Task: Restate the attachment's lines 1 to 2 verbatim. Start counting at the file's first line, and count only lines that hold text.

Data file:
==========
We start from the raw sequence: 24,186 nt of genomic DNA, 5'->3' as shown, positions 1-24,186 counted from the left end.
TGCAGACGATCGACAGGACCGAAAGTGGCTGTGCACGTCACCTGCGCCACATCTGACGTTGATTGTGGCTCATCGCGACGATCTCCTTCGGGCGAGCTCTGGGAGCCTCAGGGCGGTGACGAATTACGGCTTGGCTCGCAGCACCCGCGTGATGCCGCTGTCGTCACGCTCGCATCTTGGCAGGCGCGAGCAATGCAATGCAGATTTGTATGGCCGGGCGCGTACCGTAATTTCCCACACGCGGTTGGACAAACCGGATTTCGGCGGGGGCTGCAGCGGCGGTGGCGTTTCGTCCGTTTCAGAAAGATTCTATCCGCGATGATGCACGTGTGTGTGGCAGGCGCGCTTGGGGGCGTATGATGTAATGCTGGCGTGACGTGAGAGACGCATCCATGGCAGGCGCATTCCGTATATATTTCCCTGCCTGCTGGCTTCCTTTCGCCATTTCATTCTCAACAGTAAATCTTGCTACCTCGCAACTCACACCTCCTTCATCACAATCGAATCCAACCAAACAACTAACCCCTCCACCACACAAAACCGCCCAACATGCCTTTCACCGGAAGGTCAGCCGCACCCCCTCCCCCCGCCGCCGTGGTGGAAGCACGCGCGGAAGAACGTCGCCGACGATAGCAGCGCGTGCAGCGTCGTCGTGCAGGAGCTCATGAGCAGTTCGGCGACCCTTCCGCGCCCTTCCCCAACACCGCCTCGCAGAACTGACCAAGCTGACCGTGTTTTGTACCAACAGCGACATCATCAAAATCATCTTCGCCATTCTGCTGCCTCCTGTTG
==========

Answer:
We start from the raw sequence: 24,186 nt of genomic DNA, 5'->3' as shown, positions 1-24,186 counted from the left end.
TGCAGACGATCGACAGGACCGAAAGTGGCTGTGCACGTCACCTGCGCCACATCTGACGTTGATTGTGGCTCATCGCGACGATCTCCTTCGGGCGAGCTCTGGGAGCCTCAGGGCGGTGACGAATTACGGCTTGGCTCGCAGCACCCGCGTGATGCCGCTGTCGTCACGCTCGCATCTTGGCAGGCGCGAGCAATGCAATGCAGATTTGTATGGCCGGGCGCGTACCGTAATTTCCCACACGCGGTTGGACAAACCGGATTTCGGCGGGGGCTGCAGCGGCGGTGGCGTTTCGTCCGTTTCAGAAAGATTCTATCCGCGATGATGCACGTGTGTGTGGCAGGCGCGCTTGGGGGCGTATGATGTAATGCTGGCGTGACGTGAGAGACGCATCCATGGCAGGCGCATTCCGTATATATTTCCCTGCCTGCTGGCTTCCTTTCGCCATTTCATTCTCAACAGTAAATCTTGCTACCTCGCAACTCACACCTCCTTCATCACAATCGAATCCAACCAAACAACTAACCCCTCCACCACACAAAACCGCCCAACATGCCTTTCACCGGAAGGTCAGCCGCACCCCCTCCCCCCGCCGCCGTGGTGGAAGCACGCGCGGAAGAACGTCGCCGACGATAGCAGCGCGTGCAGCGTCGTCGTGCAGGAGCTCATGAGCAGTTCGGCGACCCTTCCGCGCCCTTCCCCAACACCGCCTCGCAGAACTGACCAAGCTGACCGTGTTTTGTACCAACAGCGACATCATCAAAATCATCTTCGCCATTCTGCTGCCTCCTGTTG